Tampa teen whose cousin was killed in Israel recovers from police beating

Tariq Abu Khdeir, 15, was visiting family in Jerusalem when police beat him up, after his cousin was burned to death

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Tarek Abu Khdeir

TAMPA, Fla. - The Universal Academy of Florida in Tampa says it has a mission: To teach their students the principles and practices of Islam and to prepare them for academic success and good citizenship. Last week, one of their students was put to the test.

Most students of the Tampa school are off for the summer. Tariq Abu Khdeir, 15, a sophomore, is in the school's basketball and soccer teams, and is a member of the fishing club. He was with his mom and dad visiting his family and his grandmother's deathbed in East Jerusalem.

On the day his cousin Mohammed Abu Khdeir was burned to death, his private Islamic school in Tampa used Facebook to send a message to students. The message had the hash tag Ramadan, a Muslim religious observance ending July 28.

"Whoever does something good in this month, Allah multiplies it by 70," said Al-Tirmidhi.

There were clashes between Israeli police and Palestinian protesters in Jerusalem. For about two minutes, men wearing Israeli security forces uniforms delivered more than 20 blows to Tariq Thursday. Videos of the beating went viral worldwide.

Tariq was born in Baltimore and moved to Tampa about six years ago. Tariq's parents co-own a restaurant and his sisters -- a 10-year-old and a 5-year-old -- are also students at Universal Academy. They were set to return to school Aug. 18th.

His aunt Sanah Eddeine Abu Khdeir organized a rally in Tampa to ask for his return. She said Tariq was in Jerusalem since early June

"Send our boy home," Tariq's aunt said. "He's pure American ... he's a typical American boy confused and lost."

Tariq was hospitalized and taken to jail with several other protesters. His family said he had broken bones and suffered internal bleeding. Tariq did not get to go to his cousin's funeral.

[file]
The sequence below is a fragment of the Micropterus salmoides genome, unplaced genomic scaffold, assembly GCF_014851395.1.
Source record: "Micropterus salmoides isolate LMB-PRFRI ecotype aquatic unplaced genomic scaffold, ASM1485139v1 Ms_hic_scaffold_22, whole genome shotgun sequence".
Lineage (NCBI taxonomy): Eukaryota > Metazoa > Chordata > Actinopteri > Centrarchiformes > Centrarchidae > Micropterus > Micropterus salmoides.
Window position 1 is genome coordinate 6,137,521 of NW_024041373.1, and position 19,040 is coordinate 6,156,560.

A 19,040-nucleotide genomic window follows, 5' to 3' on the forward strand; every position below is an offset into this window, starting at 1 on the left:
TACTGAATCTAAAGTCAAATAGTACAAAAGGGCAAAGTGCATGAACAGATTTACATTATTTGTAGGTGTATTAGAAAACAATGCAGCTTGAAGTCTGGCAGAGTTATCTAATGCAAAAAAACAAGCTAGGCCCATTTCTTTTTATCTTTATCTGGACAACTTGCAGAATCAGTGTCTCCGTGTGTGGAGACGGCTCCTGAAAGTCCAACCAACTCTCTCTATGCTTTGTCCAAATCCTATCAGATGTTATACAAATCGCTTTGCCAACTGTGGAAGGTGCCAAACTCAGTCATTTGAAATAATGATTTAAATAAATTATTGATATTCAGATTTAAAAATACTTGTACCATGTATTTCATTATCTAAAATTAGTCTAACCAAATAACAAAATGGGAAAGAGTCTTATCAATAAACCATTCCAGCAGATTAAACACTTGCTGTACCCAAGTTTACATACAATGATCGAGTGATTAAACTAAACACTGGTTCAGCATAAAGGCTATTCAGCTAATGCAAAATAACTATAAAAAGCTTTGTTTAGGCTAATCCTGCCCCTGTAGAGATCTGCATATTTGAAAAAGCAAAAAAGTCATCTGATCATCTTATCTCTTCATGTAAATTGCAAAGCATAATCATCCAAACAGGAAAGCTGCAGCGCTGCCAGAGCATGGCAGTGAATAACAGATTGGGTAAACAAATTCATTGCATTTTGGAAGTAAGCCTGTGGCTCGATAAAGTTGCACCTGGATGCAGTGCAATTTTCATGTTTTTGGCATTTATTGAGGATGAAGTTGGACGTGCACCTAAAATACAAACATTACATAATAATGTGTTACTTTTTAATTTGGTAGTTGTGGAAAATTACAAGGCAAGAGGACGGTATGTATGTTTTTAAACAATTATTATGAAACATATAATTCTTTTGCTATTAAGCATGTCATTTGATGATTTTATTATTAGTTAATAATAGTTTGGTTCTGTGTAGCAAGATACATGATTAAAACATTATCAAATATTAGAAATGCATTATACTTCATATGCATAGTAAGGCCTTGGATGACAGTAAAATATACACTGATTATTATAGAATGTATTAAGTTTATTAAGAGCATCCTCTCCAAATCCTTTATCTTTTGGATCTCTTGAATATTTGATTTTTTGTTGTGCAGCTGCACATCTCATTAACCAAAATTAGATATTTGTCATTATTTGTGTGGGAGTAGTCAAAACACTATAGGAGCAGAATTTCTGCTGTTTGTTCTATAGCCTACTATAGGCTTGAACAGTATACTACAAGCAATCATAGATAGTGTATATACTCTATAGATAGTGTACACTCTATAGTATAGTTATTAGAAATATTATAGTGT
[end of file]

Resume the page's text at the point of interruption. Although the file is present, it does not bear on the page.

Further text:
"I was attacked by police. I woke up in the hospital," he said as he walked out of court in Jerusalem Sunday. He had two black eyes and a swollen lip.

An Israeli judge decided Sunday that he had to stay in house arrest in the Jerusalem area of Beit Hanina, where there were reports that another boy's kidnapping had been foiled.

An Israeli police spokesman told the New York Times that one of the videos was edited. Police also said Tariq attacked them, resisted arrest and had a slingshot in his possession. Protesters were using slingshots to hurl stones at officers.

"If he did something wrong, if he broke the law, okay. Judge him, don't kill him," Tariq's father Salah Abu Khdeir told the Tampa Bay Times by phone from Jerusalem.

Tariq's parents believe his beating and his cousin's killing were in retaliation for the death of three Israeli teens found in the West Bank -- Gil-ad Sha'er, 16, Eyal Yifrach, 19, and Naftali Frankel, 16, a U.S. citizen.

A U.S. Consulate representative in Israel met with Tariq Saturday. And while Israeli authorities made arrests in the death of Tariq's cousin and were investigating his beating, Palestinian authorities had not made any arrests in the killings of the three Israeli teens.

CNN and The Associated Press contributed to this report


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